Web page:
Criticism and Overts

I was talking to an ex-Scientologist, one who has undergone extensive security checking in L Ron Hubbard’s Scientology, as I have. He said something to me that was quite profound. He said it in the context of a discussion about Buddhism’s First Noble Truth, widely translated in English as “All life is suffering.”

We had been discussing this for a while. My take on this is that I do not agree with it. While there certainly is suffering in life, there is also a tremendous amount of pleasure. I simply do not agree that “All Life is Suffering”. We were discussing the different translations of “suffering” and the many related concepts that Buddhists have used to explain this principle for 2500 years and over so many different languages and cultures.

That’s when he said it.

He said, “Suffering comes from expectations.”

That hit me like a stroke of lightening. He went on, “For example, you expect your father to be a certain way, and when he is not that way, it causes all kinds of conflicts, arguing, criticism, hostility and general suffering in life.” I sat and thought about that.

Expectations.

Here’s the definition from The Free Online Dictionary

ex·pect (k-spkt)

1.a. To look forward to the probable occurrence or appearance of: expecting a telephone call; b. To consider likely or certain: expect to see them soon.2.To consider reasonable or due: We expect an apology.3. To consider obligatory; require: The school expects its pupils to be on time. 4. Informal To presume; suppose

expectation [ˌɛkspɛkˈteɪʃən]

1. the act or state of expecting or the state of being expected
2. (usually plural) something looked forward to, whether feared or hoped for
3. an attitude of expectancy or hope; anticipation to regard something with expectation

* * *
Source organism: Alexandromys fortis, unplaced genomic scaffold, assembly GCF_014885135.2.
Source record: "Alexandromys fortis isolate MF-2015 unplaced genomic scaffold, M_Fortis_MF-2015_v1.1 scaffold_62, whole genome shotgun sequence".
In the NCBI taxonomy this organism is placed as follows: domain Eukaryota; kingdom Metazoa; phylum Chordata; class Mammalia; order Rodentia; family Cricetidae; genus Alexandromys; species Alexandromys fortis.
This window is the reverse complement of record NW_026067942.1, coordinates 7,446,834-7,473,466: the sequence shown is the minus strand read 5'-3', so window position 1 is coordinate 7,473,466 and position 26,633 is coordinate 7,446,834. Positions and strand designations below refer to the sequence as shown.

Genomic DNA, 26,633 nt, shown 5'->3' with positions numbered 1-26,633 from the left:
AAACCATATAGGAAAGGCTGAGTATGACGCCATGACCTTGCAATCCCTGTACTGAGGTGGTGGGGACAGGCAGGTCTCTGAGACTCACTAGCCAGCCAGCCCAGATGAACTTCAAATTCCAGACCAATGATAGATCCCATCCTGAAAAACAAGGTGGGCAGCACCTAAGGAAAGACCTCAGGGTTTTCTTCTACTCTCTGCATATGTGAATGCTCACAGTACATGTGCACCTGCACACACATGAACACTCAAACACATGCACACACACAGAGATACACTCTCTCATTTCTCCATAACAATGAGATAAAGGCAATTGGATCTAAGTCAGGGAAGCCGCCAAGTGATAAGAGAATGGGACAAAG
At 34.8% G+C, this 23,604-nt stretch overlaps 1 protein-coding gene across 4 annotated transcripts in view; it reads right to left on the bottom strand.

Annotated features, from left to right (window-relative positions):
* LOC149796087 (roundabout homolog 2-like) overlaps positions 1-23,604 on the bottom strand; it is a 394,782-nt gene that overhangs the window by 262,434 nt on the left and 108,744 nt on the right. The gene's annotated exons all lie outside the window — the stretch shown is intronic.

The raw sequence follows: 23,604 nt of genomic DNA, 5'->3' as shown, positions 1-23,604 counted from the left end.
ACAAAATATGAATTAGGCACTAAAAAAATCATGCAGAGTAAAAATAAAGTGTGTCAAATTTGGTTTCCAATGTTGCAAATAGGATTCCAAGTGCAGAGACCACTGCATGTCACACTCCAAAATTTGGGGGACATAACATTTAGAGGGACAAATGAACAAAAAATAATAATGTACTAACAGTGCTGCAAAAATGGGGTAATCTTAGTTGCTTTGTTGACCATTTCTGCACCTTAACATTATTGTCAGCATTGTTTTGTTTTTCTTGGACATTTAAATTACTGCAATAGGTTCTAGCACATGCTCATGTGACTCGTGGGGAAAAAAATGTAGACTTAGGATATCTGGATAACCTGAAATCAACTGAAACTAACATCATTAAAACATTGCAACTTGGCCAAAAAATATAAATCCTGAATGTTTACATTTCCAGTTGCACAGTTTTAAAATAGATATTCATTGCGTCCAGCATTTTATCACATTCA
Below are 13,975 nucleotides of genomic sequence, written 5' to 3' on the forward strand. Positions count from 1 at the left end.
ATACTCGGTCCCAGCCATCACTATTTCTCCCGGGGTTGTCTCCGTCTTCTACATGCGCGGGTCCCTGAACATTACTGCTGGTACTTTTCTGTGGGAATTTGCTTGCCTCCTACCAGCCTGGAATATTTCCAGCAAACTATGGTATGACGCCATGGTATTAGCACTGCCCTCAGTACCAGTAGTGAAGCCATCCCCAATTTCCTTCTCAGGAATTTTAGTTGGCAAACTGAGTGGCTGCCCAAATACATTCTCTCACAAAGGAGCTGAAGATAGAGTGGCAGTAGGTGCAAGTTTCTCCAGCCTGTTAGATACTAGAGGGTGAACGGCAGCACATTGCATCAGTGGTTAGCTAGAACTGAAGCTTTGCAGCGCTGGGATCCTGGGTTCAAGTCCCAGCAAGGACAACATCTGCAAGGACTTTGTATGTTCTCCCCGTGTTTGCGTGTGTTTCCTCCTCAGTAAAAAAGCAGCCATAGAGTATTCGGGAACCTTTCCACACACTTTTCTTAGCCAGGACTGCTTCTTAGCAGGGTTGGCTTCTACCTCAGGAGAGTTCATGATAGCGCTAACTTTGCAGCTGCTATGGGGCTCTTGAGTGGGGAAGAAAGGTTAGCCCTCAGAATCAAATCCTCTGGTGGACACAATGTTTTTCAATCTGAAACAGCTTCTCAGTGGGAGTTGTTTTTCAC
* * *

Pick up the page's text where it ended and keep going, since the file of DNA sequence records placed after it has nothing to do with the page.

I see expectations now as the silent causal genesis of so much human perception. An expectation will sit there in the mind as an unspoken premise from which we view what we experience. When we look at things, we expect to see it. Often a person is not even aware that he has an expectation for what he is viewing, and whether what he is viewing is meeting that expectation. I think that unmet expectations most often express themselves as frustration, hostility, and criticism.

This is when I started thinking about Scientology and Hubbard’s “technology” for the “true” cause of criticism.

…”In view of these mechanisms, when the burden became too great man was driven to another mechanism—the effort to lessen the size and pressure of the overt. He or she could only do this by attempting to reduce the size and repute of the terminal. Hence, not-isness. Hence when a man or a woman has done an overt act there usually follows an effort to reduce the goodness or importance of the target of the overt. Hence the husband who betrays his wife must then state that the wife was no good in some way. Thus the wife who betrayed her husband had to reduce the husband to reduce the overt. This works on all dynamics. In this light most criticism is justification of having done an overt.’

“This does not say that all things are right and that no criticism anywhere is ever merited. Man is not happy. He is faced with total destruction unless we toughen up our postulates. And the overt act mechanism is simply a sordid game condition man has slipped into without knowing where he was going. So there are rightnesses and wrongnesses in conduct and society and life at large, but random, carping 1.1 criticism when not borne out in fact is only an effort to reduce the size of the target of the overt so that one can live (he hopes) with the overt. Of course to criticise unjustly and lower repute is itself an overt act and so this mechanism is not in fact workable.“… –L Ron Hubbard Justification” HCO BULLETIN OF 21 JANUARY AD10